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Life Cycle Approach To Managing Projects

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Invited Presentation : Delivering & Measuring I/T Value & ROI), July, 2004, Toronto, Ontario.

The paper will identify where current practices need improvement and demonstrate the author’s experience in :

· Applying a Software/System Engineering life cycle model to drive project management
· Quoting, planning and delivering projects that align with corporate objectives
philosophically and practically
· Developing project criteria to link projects in a cohesive strategy
· Using project and service metrics incorporated in the model to validate the success of projects.

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Life Cycle Approach To Managing Projects

  1. 1. Life Cycle Approach to a 2001/7/18 LCAMP Managing Projects Using a Life Cycle Model to Manage Projects LCAMP July 18, 2001 Stephen W.A. MacLean, P. Eng. 06/12/2008 Stephen W.A. MacLean, P. Eng. 1 The views expressed in this paper are the author’s only author’
  2. 2. Life Cycle Approach to a 2001/7/18 LCAMP Managing Projects Ensuring that projects meet expectations on schedule and budget is a complex challenge for any I/T project manager. At the CIO level, doing so for a range of simultaneous projects and enterprise-wide initiatives can often be a major headache. The paper will identify where current practices need improvement and demonstrate the author’s experience in : • Applying a Software/System Engineering life cycle model to drive project management • Quoting, planning and delivering projects that align with corporate objectives philosophically and practically • Developing project criteria to link projects in a cohesive strategy • Using project and service metrics incorporated in the model to validate the success of projects. 06/12/2008 Stephen W.A. MacLean, P. Eng. 2 The views expressed in this paper are the author’s only author’
  3. 3. Life Cycle Approach to a 2001/7/18 LCAMP Managing Projects The CIO’s new ‘Ride’ !! Straight from Kars by Komponents, Inc. - your VIRTUAL car company !!! 06/12/2008 Stephen W.A. MacLean, P. Eng. 3 The views expressed in this paper are the author’s only author’
  4. 4. Life Cycle Approach to a 2001/7/18 LCAMP Managing Projects What’s Wrong with This Picture? Time, Money or Requirements - PICK ANY 2 ????? ? ? ? ? 06/12/2008 Stephen W.A. MacLean, P. Eng. 4 The views expressed in this paper are the author’s only author’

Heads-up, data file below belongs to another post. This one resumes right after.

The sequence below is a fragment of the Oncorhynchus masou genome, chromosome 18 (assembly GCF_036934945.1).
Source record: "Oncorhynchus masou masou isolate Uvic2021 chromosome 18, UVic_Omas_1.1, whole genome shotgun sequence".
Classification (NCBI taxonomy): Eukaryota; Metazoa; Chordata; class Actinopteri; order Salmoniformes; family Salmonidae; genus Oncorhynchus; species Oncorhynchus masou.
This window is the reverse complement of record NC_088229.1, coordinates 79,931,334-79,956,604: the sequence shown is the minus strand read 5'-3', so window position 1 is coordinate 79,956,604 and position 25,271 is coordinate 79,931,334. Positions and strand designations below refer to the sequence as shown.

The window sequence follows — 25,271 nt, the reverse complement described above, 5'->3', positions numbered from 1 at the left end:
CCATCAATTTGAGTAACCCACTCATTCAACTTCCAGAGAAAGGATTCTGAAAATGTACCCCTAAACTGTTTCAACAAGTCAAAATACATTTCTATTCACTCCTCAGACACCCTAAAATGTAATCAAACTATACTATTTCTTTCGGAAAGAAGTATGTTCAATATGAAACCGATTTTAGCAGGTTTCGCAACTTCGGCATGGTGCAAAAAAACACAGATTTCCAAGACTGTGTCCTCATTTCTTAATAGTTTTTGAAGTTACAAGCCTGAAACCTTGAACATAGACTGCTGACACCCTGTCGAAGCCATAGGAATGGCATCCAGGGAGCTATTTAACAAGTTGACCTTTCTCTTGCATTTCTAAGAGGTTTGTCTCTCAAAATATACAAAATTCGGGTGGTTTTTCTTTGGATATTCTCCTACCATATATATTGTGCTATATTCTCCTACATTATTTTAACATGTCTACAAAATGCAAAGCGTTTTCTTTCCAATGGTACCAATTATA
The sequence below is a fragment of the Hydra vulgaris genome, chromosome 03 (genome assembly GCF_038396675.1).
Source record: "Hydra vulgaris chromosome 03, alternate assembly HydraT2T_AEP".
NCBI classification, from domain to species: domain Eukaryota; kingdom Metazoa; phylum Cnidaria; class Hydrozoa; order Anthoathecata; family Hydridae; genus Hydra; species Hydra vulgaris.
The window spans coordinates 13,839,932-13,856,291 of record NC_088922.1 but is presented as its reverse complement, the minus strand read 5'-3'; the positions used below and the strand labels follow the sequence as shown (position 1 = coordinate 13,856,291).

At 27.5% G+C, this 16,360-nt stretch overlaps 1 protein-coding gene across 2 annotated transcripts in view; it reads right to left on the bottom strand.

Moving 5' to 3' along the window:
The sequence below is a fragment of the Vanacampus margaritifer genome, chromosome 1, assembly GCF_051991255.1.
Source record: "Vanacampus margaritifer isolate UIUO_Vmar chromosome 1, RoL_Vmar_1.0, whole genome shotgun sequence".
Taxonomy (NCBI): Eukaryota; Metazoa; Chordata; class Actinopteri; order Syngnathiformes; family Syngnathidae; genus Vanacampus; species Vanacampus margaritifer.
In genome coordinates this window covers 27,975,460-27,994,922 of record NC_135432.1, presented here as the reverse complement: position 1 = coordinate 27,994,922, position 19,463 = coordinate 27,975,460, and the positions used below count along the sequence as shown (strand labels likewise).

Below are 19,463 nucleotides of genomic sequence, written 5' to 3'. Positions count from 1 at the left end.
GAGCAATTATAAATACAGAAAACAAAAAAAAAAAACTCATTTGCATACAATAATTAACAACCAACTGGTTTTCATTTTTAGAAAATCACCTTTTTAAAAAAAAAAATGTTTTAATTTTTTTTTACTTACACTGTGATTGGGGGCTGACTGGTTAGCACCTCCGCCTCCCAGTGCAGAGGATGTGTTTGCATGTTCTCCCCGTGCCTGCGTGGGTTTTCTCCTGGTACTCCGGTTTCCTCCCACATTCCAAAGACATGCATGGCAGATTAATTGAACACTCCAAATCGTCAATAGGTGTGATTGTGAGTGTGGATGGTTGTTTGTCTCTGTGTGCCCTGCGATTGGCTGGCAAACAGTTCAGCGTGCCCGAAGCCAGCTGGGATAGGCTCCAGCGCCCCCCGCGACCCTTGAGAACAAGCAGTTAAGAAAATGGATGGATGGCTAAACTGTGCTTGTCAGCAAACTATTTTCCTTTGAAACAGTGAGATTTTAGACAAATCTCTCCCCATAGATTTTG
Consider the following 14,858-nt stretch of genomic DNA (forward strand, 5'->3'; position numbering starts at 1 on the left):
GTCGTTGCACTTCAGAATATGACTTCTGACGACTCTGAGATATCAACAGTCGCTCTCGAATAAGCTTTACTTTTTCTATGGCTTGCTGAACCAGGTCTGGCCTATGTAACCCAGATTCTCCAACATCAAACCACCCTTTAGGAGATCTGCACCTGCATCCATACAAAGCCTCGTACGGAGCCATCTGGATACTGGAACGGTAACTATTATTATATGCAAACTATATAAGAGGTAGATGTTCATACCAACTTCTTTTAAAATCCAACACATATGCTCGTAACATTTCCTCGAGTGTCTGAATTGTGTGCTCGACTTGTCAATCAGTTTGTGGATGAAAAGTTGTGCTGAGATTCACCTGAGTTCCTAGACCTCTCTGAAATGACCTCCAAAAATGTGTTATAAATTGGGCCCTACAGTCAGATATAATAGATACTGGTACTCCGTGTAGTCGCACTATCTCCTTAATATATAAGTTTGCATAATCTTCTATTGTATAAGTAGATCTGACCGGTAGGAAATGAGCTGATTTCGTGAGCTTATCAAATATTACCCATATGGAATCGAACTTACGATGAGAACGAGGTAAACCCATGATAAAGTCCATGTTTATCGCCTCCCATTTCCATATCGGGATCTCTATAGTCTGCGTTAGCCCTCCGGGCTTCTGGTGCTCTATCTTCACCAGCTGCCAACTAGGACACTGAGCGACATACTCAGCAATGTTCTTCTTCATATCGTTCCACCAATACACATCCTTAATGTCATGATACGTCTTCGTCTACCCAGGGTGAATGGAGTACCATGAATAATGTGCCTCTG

5. 5. Life Cycle Approach to a 2001/7/18 LCAMP Managing Projects Patterns of Software Systems Failure and Success In his thorough 1996 treatise on software management practices, Jones makes the following observation : It is both interesting and significant that the first six out of “ sixteen {sic}… factors associated with software disasters are specific failures in the domain of project management, and three of the other … deficiencies can be indirectly assigned to poor management practices. “ 1 1 [Jones,1996] Jones, Capers : “Patterns of Software Systems Failure & Success” (International Thomson Computer Press, Boston, MA, 1996) 06/12/2008 Stephen W.A. MacLean, P. Eng. 5 The views expressed in this paper are the author’s only author’
  6. 6. Life Cycle Approach to a 2001/7/18 LCAMP Managing Projects I would go further to say that all of the items highlighted reflect the use or lack of use of a formal, Life Cycle Methodology and the incorporation of same into formal Project Plans. Approaches used on Unsuccessful Projects Approaches used on Successful Projects 1 No historical software management data Accurate Software Measurement 2 Failure to use Automated testing tools Early use of estimating tools 3 Failure to use Automated planning tools Early use of planning tools 4 Failure to monitor progress or milestones Formal progress reporting 5 Failure to use effective architecture Formal architecture planning 6 Failure to use effective development methods Formal development methods 7 Failure to use design reviews Formal design reviews 8 Failure to use code reviews Formal code reviews 9 Failure to include formal risk management Formal risk management 10 Informal, inadequate testing Formal testing methods 11 Manual design and specification Automated design and specification 12 Failure to use formal configuration control Automated configuration control 13 More than 30% creep in user requirements Less than 10% creep in user requirements Inappropriate use of 4GL's Use of suitable languages 14 Excessive and unmeasured complexity Controlled and measured complexity 15 Little or no reuse of certified materials Significant reuse of certified materials 16 17 Failure to define database elements Formal database planning 06/12/2008 Stephen W.A. MacLean, P. Eng. 6 The views expressed in this paper are the author’s only author’